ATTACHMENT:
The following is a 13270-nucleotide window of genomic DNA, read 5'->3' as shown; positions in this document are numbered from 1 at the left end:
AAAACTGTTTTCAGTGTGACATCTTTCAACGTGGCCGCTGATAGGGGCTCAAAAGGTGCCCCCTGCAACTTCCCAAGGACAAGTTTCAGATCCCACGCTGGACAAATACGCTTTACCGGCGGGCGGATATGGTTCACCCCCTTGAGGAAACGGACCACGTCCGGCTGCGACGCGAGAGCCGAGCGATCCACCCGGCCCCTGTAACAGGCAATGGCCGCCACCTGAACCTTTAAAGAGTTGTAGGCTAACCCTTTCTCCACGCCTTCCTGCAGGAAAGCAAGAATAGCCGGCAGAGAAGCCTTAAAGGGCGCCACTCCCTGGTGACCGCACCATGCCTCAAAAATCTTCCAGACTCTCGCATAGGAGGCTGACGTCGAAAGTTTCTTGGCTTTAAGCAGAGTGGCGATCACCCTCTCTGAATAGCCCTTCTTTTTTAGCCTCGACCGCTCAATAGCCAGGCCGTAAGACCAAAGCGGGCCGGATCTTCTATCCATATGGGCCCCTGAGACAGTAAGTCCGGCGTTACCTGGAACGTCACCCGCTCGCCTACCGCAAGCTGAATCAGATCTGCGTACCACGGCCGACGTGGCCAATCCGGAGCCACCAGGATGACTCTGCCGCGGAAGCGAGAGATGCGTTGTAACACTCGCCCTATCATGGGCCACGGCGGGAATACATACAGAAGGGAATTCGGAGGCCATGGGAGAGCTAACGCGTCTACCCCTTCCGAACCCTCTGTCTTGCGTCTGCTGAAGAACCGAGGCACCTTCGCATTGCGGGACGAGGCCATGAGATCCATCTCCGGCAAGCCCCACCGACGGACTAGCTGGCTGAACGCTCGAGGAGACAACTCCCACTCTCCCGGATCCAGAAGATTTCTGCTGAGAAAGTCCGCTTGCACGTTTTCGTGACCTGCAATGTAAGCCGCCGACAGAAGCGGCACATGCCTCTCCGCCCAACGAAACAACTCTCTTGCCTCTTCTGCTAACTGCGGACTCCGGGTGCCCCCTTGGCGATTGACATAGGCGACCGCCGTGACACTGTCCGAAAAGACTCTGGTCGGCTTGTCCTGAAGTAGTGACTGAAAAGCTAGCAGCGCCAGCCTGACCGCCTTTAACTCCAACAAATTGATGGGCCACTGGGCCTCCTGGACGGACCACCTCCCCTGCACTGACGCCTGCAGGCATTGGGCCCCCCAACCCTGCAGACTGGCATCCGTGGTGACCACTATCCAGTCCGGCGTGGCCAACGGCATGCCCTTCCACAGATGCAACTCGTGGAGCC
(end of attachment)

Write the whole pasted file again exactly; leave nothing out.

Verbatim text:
The following is a 13270-nucleotide window of genomic DNA, read 5'->3' as shown; positions in this document are numbered from 1 at the left end:
AAAACTGTTTTCAGTGTGACATCTTTCAACGTGGCCGCTGATAGGGGCTCAAAAGGTGCCCCCTGCAACTTCCCAAGGACAAGTTTCAGATCCCACGCTGGACAAATACGCTTTACCGGCGGGCGGATATGGTTCACCCCCTTGAGGAAACGGACCACGTCCGGCTGCGACGCGAGAGCCGAGCGATCCACCCGGCCCCTGTAACAGGCAATGGCCGCCACCTGAACCTTTAAAGAGTTGTAGGCTAACCCTTTCTCCACGCCTTCCTGCAGGAAAGCAAGAATAGCCGGCAGAGAAGCCTTAAAGGGCGCCACTCCCTGGTGACCGCACCATGCCTCAAAAATCTTCCAGACTCTCGCATAGGAGGCTGACGTCGAAAGTTTCTTGGCTTTAAGCAGAGTGGCGATCACCCTCTCTGAATAGCCCTTCTTTTTTAGCCTCGACCGCTCAATAGCCAGGCCGTAAGACCAAAGCGGGCCGGATCTTCTATCCATATGGGCCCCTGAGACAGTAAGTCCGGCGTTACCTGGAACGTCACCCGCTCGCCTACCGCAAGCTGAATCAGATCTGCGTACCACGGCCGACGTGGCCAATCCGGAGCCACCAGGATGACTCTGCCGCGGAAGCGAGAGATGCGTTGTAACACTCGCCCTATCATGGGCCACGGCGGGAATACATACAGAAGGGAATTCGGAGGCCATGGGAGAGCTAACGCGTCTACCCCTTCCGAACCCTCTGTCTTGCGTCTGCTGAAGAACCGAGGCACCTTCGCATTGCGGGACGAGGCCATGAGATCCATCTCCGGCAAGCCCCACCGACGGACTAGCTGGCTGAACGCTCGAGGAGACAACTCCCACTCTCCCGGATCCAGAAGATTTCTGCTGAGAAAGTCCGCTTGCACGTTTTCGTGACCTGCAATGTAAGCCGCCGACAGAAGCGGCACATGCCTCTCCGCCCAACGAAACAACTCTCTTGCCTCTTCTGCTAACTGCGGACTCCGGGTGCCCCCTTGGCGATTGACATAGGCGACCGCCGTGACACTGTCCGAAAAGACTCTGGTCGGCTTGTCCTGAAGTAGTGACTGAAAAGCTAGCAGCGCCAGCCTGACCGCCTTTAACTCCAACAAATTGATGGGCCACTGGGCCTCCTGGACGGACCACCTCCCCTGCACTGACGCCTGCAGGCATTGGGCCCCCCAACCCTGCAGACTGGCATCCGTGGTGACCACTATCCAGTCCGGCGTGGCCAACGGCATGCCCTTCCACAGATGCAACTCGTGGAGCC